With the climate warming, the Adirondacks risk the potential loss of coldwater fish species. Huntington Wildlife Forest has long been an important research facility for assessing regional and global changes, and more rigorous study of the lakes will help us better understand these potential changes throughout the Adirondacks and develop target areas most in need of management and protection.
This summer, we will assess water quality parameters and both phytoplankton and zooplankton community composition in Rich Lake, Wolf Lake, and Arbutus Lake to begin to understand the potential correlation between water quality and plankton dynamics.
Zooplankton sampling will also help determine if freshwater jellyfish hydromedusae are still present in Wolf Lake and if they occur in the other two lakes. Changes in the plankton community have implications for the fish community, and may be a major factor in the reduced catch rate of fish from these lakes in 2016.
Fish sampling will be conducted in both early June and early July to continue to gain understanding of community dynamics and why changes may be occurring. Our results will be used to make recommendations on future monitoring programs to continue to assess changes in these lakes due to climate change and potential impacts from non-native or invasive species and how they may affect the entire watershed and will have implications for waterbodies throughout the Adirondacks.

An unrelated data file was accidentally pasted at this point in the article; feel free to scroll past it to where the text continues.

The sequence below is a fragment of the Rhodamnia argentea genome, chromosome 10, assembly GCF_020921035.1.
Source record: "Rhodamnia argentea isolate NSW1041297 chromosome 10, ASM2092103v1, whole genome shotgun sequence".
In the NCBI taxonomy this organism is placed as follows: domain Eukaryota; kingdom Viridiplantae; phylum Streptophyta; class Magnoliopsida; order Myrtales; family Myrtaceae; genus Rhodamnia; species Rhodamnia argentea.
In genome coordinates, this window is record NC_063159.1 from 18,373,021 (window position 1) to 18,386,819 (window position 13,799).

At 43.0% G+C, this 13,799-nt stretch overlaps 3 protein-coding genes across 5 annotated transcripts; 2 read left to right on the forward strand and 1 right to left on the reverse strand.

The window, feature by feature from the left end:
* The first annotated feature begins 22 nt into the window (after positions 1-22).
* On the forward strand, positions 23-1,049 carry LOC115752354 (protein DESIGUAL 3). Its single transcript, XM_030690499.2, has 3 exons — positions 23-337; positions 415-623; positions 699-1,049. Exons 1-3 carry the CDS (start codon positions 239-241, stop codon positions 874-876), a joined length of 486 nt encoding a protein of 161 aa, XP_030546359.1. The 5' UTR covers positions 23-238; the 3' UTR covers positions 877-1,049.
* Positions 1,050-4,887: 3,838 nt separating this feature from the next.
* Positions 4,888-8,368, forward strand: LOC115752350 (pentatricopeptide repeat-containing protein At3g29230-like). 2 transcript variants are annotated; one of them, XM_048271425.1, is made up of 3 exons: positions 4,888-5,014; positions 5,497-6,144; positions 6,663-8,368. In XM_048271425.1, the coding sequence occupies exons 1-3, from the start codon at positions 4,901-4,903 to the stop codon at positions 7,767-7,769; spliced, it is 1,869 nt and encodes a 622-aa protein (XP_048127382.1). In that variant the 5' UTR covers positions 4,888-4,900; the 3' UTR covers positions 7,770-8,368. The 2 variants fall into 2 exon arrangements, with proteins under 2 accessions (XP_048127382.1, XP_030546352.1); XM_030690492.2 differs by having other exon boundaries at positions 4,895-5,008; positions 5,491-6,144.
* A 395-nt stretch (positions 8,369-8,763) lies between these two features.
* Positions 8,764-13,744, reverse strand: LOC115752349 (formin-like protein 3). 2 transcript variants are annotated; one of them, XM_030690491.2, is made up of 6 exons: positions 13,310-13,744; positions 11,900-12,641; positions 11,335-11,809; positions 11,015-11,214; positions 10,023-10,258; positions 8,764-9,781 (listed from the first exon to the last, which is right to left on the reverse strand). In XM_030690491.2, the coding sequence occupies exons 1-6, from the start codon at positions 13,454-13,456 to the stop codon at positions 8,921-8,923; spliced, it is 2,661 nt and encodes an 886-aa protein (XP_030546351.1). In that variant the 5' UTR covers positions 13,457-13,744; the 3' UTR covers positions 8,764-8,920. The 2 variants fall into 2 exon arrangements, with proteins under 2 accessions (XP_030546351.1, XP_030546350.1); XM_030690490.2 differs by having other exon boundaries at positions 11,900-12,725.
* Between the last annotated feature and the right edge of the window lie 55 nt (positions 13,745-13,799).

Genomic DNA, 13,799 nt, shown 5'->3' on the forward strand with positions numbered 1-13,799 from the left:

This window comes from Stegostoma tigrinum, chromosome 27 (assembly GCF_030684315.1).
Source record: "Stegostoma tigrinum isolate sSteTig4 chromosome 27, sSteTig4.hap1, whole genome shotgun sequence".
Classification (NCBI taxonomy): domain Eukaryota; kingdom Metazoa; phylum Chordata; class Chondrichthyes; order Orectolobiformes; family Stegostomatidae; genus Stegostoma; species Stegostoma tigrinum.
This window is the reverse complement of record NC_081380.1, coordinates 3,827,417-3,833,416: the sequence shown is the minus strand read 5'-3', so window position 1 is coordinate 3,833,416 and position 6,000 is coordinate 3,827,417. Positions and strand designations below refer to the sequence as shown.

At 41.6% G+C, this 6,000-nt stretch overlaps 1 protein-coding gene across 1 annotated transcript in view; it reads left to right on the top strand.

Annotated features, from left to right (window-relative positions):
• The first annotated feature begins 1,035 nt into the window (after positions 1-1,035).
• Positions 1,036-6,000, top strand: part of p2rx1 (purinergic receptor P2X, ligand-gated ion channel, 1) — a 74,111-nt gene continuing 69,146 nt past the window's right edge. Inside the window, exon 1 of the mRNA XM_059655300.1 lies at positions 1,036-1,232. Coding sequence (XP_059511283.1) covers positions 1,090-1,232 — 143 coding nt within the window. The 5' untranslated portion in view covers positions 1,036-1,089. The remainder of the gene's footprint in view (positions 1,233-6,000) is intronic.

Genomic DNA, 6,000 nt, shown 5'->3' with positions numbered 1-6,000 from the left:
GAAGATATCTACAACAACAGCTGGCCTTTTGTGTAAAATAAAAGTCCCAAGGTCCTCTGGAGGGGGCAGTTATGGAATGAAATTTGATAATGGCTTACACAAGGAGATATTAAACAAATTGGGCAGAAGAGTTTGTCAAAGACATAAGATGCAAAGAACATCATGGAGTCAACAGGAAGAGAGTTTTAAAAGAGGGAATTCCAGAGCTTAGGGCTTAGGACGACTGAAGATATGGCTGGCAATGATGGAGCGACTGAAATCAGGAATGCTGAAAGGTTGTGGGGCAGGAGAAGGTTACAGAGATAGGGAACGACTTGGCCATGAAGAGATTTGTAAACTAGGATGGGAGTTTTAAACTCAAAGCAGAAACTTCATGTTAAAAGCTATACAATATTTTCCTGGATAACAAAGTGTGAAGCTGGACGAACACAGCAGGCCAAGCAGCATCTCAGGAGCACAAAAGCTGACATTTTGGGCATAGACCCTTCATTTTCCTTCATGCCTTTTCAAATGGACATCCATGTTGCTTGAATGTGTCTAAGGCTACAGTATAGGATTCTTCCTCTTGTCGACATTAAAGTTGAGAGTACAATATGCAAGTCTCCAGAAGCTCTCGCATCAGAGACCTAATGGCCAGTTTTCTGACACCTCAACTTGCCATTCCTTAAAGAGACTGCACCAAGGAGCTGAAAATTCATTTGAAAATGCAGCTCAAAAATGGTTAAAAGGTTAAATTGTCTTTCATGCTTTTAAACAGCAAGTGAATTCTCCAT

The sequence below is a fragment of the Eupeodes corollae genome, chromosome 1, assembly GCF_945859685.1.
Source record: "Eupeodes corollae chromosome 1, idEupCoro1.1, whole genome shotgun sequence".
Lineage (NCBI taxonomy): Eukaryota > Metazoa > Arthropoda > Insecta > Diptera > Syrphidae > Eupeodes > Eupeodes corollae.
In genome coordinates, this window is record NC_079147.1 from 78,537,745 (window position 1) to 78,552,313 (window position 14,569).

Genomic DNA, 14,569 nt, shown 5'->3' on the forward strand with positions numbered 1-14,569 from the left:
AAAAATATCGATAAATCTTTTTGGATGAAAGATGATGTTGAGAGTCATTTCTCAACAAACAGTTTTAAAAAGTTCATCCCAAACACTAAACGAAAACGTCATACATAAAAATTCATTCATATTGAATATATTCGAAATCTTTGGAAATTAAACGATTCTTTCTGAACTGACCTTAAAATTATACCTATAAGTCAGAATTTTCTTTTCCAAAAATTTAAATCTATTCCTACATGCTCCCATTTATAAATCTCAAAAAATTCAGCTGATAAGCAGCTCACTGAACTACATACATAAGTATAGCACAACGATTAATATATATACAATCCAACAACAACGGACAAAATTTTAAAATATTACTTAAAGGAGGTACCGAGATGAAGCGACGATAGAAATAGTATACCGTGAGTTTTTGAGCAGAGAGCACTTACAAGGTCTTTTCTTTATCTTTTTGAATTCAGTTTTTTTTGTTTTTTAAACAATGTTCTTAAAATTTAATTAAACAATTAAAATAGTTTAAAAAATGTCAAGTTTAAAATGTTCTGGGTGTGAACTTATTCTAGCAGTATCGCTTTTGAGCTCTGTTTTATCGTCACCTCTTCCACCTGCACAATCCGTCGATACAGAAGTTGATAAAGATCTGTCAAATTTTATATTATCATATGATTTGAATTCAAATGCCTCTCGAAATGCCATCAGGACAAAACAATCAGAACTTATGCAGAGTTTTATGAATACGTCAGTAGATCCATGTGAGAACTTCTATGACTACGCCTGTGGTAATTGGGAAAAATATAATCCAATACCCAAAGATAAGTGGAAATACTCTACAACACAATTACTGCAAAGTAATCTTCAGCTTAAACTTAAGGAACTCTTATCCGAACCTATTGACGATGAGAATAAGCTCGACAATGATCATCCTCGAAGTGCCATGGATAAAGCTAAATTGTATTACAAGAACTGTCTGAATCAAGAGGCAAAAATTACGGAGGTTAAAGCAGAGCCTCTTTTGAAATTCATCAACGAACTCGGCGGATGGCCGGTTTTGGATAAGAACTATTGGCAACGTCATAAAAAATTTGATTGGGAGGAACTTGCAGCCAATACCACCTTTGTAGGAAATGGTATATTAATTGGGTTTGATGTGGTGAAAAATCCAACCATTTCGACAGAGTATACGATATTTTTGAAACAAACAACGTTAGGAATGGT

Original article can be accessed from: Adirondack Almanac
For Immediate Release: 05/25/17
Contact: Benning DeLaMater | (518) 402-8000
Press Office | PressOffice@dec.ny.gov
DEC AND PAUL SMITHS COLLEGE PARTNER TO PROTECT ADIRONDACKS AGAINST AQUATIC INVASIVE SPECIES
Aquatic Invasive Species Protection Includes Boat Stewards and Decontamination Stations to protect local waterbodies
New York State is expanding its partnership with Paul Smith College’s Adirondack Watershed Institute Stewardship Program to help prevent the spread of aquatic invasive species (AIS) throughout the Adirondack’s waterways through the strategic placement of boat stewards and decontamination stations, Department of Environmental Conservation (DEC) Commissioner Basil Seggos announced today.